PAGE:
var i
    var j
    var k
    var step
    var start
    var Output
    var hash
    k = m.length
    Output = new Array ()
    hash = new Array ()
    // start at lowest possible value of m
    start = 0
    step = 1
    // hash all values
    i = 0
    while ( i < k ) {
        var _m = m[i]
        hash [_m] = _m
        i = i + 1
    }
    i = 0
    j = start
    // find all elements within x
    while ( i < k ) {
        while ( j != hash[j] ) {
            j = j + step
        }
        Output [i] = j
        i = i + 1
        j = j + step
    }
    return Output
}

Example:

var uArray = new Array ()<br/>
var sArray = new Array ()<br/><br/>
uArray = [ 10,1,9,2,8,3,7,4,6,5 ]<br/>
sArray = Math.counting_sort ( uArray ) // returns a sorted array
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3  
A few things to be said: 1. Counting sort only works well in a dense number space. (Try sorting the array [1, 2e9, 1e9]) 2. Don't write for loops as while loops. 3. Don't randomly add things to the Math namespace. 4. You might want to consider making friends with semicolons. –  Domi Jan 7 at 9:00

A simple one mergeSort from http://www.stoimen.com/blog/2010/07/02/friday-algorithms-javascript-merge-sort/

var a = [34, 203, 3, 746, 200, 984, 198, 764, 9];

function mergeSort(arr)
{
    if (arr.length < 2)
         return arr;

    var middle = parseInt(arr.length / 2);
    var left   = arr.slice(0, middle);
    var right  = arr.slice(middle, arr.length);

    return merge(mergeSort(left), mergeSort(right));
}

function merge(left, right)
{
     var result = [];

    while (left.length && right.length) {
         if (left[0] <= right[0]) {
             result.push(left.shift());
         } else {
            result.push(right.shift());
         }
    }

    while (left.length)
        result.push(left.shift());

    while (right.length)
        result.push(right.shift());

    return result;
}

console.log(mergeSort(a));
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I have to sort multidimensional arrays by an arbitrary column, and then by another. I use this function to sort:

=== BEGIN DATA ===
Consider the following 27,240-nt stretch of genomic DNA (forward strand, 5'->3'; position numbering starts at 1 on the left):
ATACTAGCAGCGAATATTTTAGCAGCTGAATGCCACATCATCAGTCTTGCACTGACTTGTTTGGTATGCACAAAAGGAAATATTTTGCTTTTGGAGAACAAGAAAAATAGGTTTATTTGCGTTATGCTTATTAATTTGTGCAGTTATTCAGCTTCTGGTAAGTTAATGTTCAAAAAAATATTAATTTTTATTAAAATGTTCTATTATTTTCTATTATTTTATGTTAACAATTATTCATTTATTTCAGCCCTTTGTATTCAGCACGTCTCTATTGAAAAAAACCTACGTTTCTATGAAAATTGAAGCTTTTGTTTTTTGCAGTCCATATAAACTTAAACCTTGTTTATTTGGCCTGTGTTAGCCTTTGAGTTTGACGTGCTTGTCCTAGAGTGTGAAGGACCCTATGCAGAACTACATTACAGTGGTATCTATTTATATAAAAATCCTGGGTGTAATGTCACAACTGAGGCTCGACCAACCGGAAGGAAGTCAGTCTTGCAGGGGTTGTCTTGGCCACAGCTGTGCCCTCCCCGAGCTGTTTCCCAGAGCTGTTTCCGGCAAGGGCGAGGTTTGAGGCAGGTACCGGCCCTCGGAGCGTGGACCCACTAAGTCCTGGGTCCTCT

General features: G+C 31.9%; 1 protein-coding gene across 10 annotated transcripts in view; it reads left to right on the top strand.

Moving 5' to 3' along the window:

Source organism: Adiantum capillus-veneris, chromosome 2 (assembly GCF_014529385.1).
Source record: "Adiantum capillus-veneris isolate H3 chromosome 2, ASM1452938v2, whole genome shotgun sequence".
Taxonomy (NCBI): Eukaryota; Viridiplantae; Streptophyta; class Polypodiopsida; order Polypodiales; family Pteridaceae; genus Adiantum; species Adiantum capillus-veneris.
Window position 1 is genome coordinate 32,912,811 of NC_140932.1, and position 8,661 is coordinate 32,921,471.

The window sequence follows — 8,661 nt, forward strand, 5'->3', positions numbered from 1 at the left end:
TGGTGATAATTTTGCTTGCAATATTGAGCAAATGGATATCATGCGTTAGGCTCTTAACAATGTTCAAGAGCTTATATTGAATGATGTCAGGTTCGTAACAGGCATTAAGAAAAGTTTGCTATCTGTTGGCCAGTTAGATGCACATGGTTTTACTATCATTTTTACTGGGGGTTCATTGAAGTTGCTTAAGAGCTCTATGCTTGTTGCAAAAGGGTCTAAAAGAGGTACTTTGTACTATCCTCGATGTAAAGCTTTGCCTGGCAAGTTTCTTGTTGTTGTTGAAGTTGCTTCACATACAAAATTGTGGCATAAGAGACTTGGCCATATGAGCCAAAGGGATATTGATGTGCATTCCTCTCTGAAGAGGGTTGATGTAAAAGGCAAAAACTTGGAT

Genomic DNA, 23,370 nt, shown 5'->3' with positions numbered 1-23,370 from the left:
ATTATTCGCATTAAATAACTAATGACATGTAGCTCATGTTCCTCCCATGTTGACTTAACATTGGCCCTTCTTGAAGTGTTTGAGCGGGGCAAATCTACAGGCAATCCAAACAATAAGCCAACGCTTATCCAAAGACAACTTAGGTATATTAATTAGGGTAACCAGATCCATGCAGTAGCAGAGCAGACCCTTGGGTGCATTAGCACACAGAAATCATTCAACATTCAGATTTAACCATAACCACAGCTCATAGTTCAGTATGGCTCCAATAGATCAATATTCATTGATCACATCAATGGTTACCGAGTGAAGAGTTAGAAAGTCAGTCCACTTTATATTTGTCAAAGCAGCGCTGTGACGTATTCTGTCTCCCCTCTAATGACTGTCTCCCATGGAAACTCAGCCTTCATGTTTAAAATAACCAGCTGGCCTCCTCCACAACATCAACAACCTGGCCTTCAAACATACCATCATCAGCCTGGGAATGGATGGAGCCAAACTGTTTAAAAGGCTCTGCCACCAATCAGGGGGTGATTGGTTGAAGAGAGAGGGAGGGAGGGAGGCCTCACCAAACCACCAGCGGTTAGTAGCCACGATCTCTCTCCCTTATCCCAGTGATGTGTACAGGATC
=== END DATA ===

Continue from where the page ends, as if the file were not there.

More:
function sortMDArrayByColumn(ary, sortColumn){

    //Adds a sequential number to each row of the array
    //This is the part that adds stability to the sort
    for(var x=0; x<ary.length; x++){ary[x].index = x;}

    ary.sort(function(a,b){
        if(a[sortColumn]>b[sortColumn]){return 1;}
        if(a[sortColumn]<b[sortColumn]){return -1;}
        if(a.index>b.index){
            return 1;
        }
        return -1;
    });
}

Notice that ary.sort never returns zero, which is where some implementations of the "sort" function make decisions that might not be right.

This is pretty darn fast, too.

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Will the built in sort function do? http://www.w3schools.com/jsref/jsref%5Fsort.asp

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2  
I don't think the built-in sort uses a stable algorithm –  Philippe Leybaert Sep 15 '09 at 14:45
    
I was thinking the same thing. –  Kevin Sep 15 '09 at 14:46
    
Oh, bummer. I second the suggested merge sort then :) –  finalman Sep 15 '09 at 14:48
1  
Good point. It's not guaranteed, but browsers have moved toward using stable implementations. IE 6+ is stable. Firefox 3 is. Safari is. Not sure about Chrome (I'd hope it is). Or Opera (it used to be unstable--I hope it's fixed now). –  Nosredna Sep 15 '09 at 14:50
    
Chrome not stable. Does anyone know if Opera 10 is? –  Nosredna Sep 15 '09 at 14:57